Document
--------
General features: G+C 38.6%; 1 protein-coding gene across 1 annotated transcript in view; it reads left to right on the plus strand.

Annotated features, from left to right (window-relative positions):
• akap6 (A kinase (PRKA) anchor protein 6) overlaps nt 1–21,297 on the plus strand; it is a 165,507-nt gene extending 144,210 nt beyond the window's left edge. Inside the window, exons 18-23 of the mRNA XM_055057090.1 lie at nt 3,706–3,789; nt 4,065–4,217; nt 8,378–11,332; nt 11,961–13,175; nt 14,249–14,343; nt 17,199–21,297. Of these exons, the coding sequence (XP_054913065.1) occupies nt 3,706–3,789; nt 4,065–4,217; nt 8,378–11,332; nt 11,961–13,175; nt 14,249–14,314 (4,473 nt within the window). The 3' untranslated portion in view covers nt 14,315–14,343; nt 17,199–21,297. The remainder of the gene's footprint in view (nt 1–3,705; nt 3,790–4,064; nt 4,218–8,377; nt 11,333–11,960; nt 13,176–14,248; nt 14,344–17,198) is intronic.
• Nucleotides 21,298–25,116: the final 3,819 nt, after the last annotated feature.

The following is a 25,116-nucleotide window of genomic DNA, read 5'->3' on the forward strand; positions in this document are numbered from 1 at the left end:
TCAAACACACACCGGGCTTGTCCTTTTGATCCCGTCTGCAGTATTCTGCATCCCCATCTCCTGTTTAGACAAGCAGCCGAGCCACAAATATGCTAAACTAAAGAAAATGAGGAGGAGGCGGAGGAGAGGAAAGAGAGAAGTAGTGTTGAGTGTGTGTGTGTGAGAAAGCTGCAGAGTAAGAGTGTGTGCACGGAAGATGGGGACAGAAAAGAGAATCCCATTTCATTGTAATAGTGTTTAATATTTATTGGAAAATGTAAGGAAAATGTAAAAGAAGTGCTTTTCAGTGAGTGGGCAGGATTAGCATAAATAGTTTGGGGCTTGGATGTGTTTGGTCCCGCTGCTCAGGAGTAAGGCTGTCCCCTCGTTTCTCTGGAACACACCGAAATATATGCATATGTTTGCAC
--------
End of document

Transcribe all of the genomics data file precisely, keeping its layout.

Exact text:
General features: G+C 38.6%; 1 protein-coding gene across 1 annotated transcript in view; it reads left to right on the plus strand.

Annotated features, from left to right (window-relative positions):
• akap6 (A kinase (PRKA) anchor protein 6) overlaps nt 1–21,297 on the plus strand; it is a 165,507-nt gene extending 144,210 nt beyond the window's left edge. Inside the window, exons 18-23 of the mRNA XM_055057090.1 lie at nt 3,706–3,789; nt 4,065–4,217; nt 8,378–11,332; nt 11,961–13,175; nt 14,249–14,343; nt 17,199–21,297. Of these exons, the coding sequence (XP_054913065.1) occupies nt 3,706–3,789; nt 4,065–4,217; nt 8,378–11,332; nt 11,961–13,175; nt 14,249–14,314 (4,473 nt within the window). The 3' untranslated portion in view covers nt 14,315–14,343; nt 17,199–21,297. The remainder of the gene's footprint in view (nt 1–3,705; nt 3,790–4,064; nt 4,218–8,377; nt 11,333–11,960; nt 13,176–14,248; nt 14,344–17,198) is intronic.
• Nucleotides 21,298–25,116: the final 3,819 nt, after the last annotated feature.

The following is a 25,116-nucleotide window of genomic DNA, read 5'->3' on the forward strand; positions in this document are numbered from 1 at the left end:
TCAAACACACACCGGGCTTGTCCTTTTGATCCCGTCTGCAGTATTCTGCATCCCCATCTCCTGTTTAGACAAGCAGCCGAGCCACAAATATGCTAAACTAAAGAAAATGAGGAGGAGGCGGAGGAGAGGAAAGAGAGAAGTAGTGTTGAGTGTGTGTGTGTGAGAAAGCTGCAGAGTAAGAGTGTGTGCACGGAAGATGGGGACAGAAAAGAGAATCCCATTTCATTGTAATAGTGTTTAATATTTATTGGAAAATGTAAGGAAAATGTAAAAGAAGTGCTTTTCAGTGAGTGGGCAGGATTAGCATAAATAGTTTGGGGCTTGGATGTGTTTGGTCCCGCTGCTCAGGAGTAAGGCTGTCCCCTCGTTTCTCTGGAACACACCGAAATATATGCATATGTTTGCAC